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Komodo National Park

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Komodo National Park
IUCN Category II (National Park)
Komodo Dragons in Komodo National Park
Location Lesser Sunda Islands, Indonesia
Coordinates 8°32′36″S 119°29′22″E / 8.54333°S 119.48944°E / -8.54333; 119.48944Coordinates: 8°32′36″S 119°29′22″E / 8.54333°S 119.48944°E / -8.54333; 119.48944
Area 1,733 km²,[1] 2,193.22 km²[2]
Established 1980
Governing body Ministry of Forestry
Komodo National Park *
Komodo National Park 2000-07-20 ASTER.jpg
Satellite image of Komodo Islands. The larger islands are (from left to right): Komodo, Padar and Rincah
Country Indonesia
Type Natural
Criteria vii, x
Reference 609
Region ** Asia-Pacific
Inscription history
Inscription 1991 (15th Session)

The Komodo National Park is a national park in Indonesia. It is on several islands in the Lesser Sunda Islands. The park is in the area between the East Nusa Tenggara and West Nusa Tenggara provinces. The park includes three larger islands: Komodo, Padar and Rincah. It also includes 26 smaller ones[1] for a total area of 1,733 km² (603 km² of it land). The national park was founded in 1980 to protect the Komodo dragon. This animal is the world's largest lizard.[3] Later it began protecting other species, including some in the ocean. In 1991 the national park was named a UNESCO World Heritage Site.

Geography and climate

The park is spread over several islands. It includes part of western coast of Flores, the three larger islands of Komodo, Padar, Rincah, and 26 smaller islands. It also includes ocean areas such as the Sape Straights. The islands of the national park are volcanic. The land is generally rugged, with some rounded hills[3] to 735m.[1] The climate is one of the driest of Indonesia. Each year between 800mm and 1000mm of rain falls in the park area. Temperatures in the dry season from May to October are around 40 °C.[3]

Plants and animals

The Park is hot and dry. There are many savannah plants that make it a good place for the Komodo dragon.[1]

Cloud forests are in only a few areas above 500 metres. These forests are good places for some local plants. There are mangrove forests in some of the quiet bays of the three larger islands.[3]

Large and complex coral reefs are along the north-east coast of Komodo.[3] The park has many animals that live in the ocean, including whale sharks, ocean sunfish, manta rays, eagle rays, pygmy seahorse, false pipefish, clown frogfish, nudibranchs, blue-ringed octopus, sponges, tunicates, and coral.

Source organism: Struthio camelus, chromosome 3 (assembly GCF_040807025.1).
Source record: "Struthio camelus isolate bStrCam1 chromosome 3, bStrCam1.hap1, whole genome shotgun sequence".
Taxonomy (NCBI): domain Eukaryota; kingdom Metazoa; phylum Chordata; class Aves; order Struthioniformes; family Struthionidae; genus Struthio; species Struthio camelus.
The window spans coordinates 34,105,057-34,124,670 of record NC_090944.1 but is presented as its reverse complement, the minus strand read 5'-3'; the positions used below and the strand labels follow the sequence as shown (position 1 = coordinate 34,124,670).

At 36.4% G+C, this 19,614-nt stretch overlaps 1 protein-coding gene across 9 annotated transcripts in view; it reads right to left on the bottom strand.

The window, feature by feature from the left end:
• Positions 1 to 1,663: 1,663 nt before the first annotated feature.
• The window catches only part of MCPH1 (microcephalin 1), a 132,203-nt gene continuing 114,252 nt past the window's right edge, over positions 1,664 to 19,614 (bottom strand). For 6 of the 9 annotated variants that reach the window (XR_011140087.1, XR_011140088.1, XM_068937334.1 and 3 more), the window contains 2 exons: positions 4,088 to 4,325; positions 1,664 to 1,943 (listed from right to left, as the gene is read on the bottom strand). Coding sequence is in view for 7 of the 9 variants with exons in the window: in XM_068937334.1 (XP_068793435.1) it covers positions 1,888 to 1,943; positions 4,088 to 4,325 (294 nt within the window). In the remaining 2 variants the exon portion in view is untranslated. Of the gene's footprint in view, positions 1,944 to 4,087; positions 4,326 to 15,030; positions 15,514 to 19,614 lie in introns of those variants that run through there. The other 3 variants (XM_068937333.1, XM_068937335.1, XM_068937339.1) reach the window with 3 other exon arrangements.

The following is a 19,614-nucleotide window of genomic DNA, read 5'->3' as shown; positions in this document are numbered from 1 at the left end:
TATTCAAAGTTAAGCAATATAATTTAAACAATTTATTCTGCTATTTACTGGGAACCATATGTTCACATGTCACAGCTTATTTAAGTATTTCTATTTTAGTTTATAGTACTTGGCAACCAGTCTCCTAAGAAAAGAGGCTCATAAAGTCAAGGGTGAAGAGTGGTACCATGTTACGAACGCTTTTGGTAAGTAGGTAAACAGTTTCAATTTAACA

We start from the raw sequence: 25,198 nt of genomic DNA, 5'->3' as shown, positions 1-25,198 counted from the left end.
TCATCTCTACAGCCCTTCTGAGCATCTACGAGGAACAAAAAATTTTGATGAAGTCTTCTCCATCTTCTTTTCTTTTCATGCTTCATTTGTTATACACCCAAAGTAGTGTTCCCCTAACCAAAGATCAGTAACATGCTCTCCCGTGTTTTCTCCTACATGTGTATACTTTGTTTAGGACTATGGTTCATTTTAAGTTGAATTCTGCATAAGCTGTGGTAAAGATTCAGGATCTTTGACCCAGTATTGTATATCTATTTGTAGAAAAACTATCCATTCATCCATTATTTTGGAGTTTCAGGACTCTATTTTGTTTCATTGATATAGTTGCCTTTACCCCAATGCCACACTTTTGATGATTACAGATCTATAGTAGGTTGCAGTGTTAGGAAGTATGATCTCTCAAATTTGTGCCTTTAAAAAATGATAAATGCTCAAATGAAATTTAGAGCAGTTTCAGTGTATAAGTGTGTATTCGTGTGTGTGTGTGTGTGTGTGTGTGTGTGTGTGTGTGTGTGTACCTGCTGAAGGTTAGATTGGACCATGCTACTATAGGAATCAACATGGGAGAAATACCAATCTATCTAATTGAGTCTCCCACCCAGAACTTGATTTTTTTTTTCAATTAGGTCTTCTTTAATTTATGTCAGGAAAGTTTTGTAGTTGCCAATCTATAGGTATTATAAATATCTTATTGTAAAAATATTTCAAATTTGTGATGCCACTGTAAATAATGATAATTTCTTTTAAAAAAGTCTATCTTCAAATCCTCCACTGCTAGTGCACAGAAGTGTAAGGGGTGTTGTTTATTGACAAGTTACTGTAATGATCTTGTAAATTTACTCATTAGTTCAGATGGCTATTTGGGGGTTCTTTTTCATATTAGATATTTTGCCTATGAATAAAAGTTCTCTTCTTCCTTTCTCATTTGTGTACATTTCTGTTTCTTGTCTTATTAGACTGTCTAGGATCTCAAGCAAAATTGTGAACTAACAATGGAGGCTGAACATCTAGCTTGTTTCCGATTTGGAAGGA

The island of Padar and part of Rinca were made nature reserves in 1938. Komodo Island became a nature reserve in 1965. UNESCO also began to protect the island in 1977. The three islands were named a national park in 1980,. The park was extended to include the nearby parts of the ocean and a part of Flores in 1984.[3] In 1991 the national park was declared a UNESCO World Heritage Site. Since 1995, the national park authority has been supported by an American environmental organization called The Nature Conservancy (TNC).

Komodo National Park has been selected as one of 28 finalists to become one of the New7Wonders of Nature.[4]

People living in the park and tourism

About 4,000 people live within the park. Scuba diving is popular because of the many different kinds of life living in the water. Ecotourism in the ocean is the main way to get money to support the park

However, several fishermen died since the 1980s. People disagree about what happened to them. Park patrol and military said they needed to protect themselves. Fishermen living in the area say the park management killed the fishermen on purpose.[5]


  1. 1.0 1.1 1.2 1.3 Ministry of Forestry: Komodo NP, retrieved 02-February-2010
  2. World Heritage Site Database
  3. 3.0 3.1 3.2 3.3 3.4 3.5 UNESCO: Advisory Body Evaluation, retrieved 2 February 2010
  4. New 7 Wonders of the world, retrieved 2-February-2010
  5. Down to Earth 2003

Other websites

This article is about a World Heritage Site